OPEC Secretary General Mohammad Barkindo said one of the most important issues the energy industry currently faces is a lack of investment. The oil industry experienced a $1 trillion shortfall during the 2015–2016 downturn, Barkindo told CNBC in an interview from IHS Markit's CERAWeek conference on Tuesday, and that is not healthy for the continued growth of the industry in the medium- to long term, he said.
The OPEC head said the fundamentals of supply and demand are strong, and he noted that the 100-million-barrel-a-day mark is being approached for the first time in history. But the consensus emerging at CERAWeek is that "if trend of past few years continues ... God forbid, we would be sowing seeds for a future global energy crisis nobody wants to see," Barkindo said.
During the oil glut of the past few years, severe volatility became the norm and there was lack of certainty on how long the cycle would last, Barkindo said, adding that the fallout of the cycle impacted investment activity very negatively.
"There is no doubt that the financial markets are continuing to have an impact on oil, particularly on physical oil," he said at CERAWeek on Monday. "This is one area that we have been battling to understand the dynamics and complexities of sophisticated markets."
He told CNBC that OPEC officials met with hedge funds and others in the financial community on Monday in Houston.
The head of Saudi Aramco said at CERAWeek that the oil industry will need $20 trillion in investment over the next 25 years.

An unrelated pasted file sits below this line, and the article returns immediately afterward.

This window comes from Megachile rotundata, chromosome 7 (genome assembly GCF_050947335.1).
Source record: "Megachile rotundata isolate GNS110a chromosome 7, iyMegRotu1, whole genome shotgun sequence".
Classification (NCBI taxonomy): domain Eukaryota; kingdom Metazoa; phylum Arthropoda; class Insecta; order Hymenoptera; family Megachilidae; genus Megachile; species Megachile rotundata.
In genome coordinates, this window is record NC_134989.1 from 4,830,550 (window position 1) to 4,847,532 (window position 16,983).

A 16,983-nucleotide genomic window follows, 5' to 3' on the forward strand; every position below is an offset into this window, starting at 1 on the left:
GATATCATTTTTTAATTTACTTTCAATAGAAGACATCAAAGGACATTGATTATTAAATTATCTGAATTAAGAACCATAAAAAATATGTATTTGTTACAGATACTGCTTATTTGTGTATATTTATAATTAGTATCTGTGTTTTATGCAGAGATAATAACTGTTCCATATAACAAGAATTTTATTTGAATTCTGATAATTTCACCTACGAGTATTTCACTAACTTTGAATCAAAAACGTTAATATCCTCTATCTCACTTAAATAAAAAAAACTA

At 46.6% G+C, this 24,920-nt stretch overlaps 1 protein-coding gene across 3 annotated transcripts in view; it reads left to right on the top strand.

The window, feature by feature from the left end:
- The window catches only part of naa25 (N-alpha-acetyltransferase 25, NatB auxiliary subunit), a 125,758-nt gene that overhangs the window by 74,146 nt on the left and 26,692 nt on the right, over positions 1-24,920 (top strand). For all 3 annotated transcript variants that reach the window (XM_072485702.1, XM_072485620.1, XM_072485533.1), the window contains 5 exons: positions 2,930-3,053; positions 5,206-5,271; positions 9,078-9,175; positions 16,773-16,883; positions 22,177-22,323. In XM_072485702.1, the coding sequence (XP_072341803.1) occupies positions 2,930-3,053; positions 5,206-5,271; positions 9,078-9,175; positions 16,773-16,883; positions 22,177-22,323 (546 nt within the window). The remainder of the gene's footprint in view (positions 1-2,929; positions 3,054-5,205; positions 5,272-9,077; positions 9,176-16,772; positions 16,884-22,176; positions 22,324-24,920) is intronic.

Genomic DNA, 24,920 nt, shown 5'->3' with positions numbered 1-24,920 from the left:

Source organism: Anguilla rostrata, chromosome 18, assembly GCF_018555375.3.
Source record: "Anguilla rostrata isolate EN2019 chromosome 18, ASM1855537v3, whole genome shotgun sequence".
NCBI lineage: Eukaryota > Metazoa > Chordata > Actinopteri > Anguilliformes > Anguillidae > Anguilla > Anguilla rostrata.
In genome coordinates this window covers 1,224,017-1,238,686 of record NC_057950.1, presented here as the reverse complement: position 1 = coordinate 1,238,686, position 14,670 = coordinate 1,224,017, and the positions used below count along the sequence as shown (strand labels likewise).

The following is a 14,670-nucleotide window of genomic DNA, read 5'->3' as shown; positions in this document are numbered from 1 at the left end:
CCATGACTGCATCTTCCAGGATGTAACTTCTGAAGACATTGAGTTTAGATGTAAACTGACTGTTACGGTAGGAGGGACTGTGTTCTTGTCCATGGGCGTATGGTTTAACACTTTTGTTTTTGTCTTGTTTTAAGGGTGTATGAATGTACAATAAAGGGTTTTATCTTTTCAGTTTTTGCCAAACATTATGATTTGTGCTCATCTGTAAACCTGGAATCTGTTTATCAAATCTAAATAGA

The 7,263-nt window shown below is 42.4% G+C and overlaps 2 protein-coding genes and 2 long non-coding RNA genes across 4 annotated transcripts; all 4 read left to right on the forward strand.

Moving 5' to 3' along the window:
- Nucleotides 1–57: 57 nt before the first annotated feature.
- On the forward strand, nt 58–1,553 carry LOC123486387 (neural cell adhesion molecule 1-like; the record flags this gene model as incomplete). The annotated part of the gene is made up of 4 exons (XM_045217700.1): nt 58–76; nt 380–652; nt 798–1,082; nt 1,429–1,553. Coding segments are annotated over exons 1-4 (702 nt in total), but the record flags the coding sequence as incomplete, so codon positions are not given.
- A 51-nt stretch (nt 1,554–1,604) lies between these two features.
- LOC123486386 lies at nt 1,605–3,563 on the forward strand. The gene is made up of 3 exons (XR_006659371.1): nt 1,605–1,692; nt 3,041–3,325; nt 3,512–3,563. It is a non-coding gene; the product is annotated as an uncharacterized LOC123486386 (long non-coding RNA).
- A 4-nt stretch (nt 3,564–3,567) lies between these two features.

OPEC is optimistic that this investment issue will come back to the forefront of the energy industry agenda. "We need to catch up with the lost investment opportunities in order to restore stability on a sustainable basis," Barkindo said. "The lack of certainty is a big concern for investors."
The OPEC Secretary General also met Monday evening with U.S. shale produces, after an initial meeting at the conference a year ago. "There's a very rich lesson to be learned from producers in this basin," he said of U.S. shale plays on Monday.
Until last year meetings between us oil producers and OPEC were unprecedented. OPEC 's Barkindo and several oil ministers met with the industry on the sidelines of CERAWeek last February and for a second time Monday night
"We compared notes on our experiences in this cycle which everyone agreed was the most injurious. We asked to share with us and the rest of the works their very rich experience," Barkindo said at the conference on Monday.
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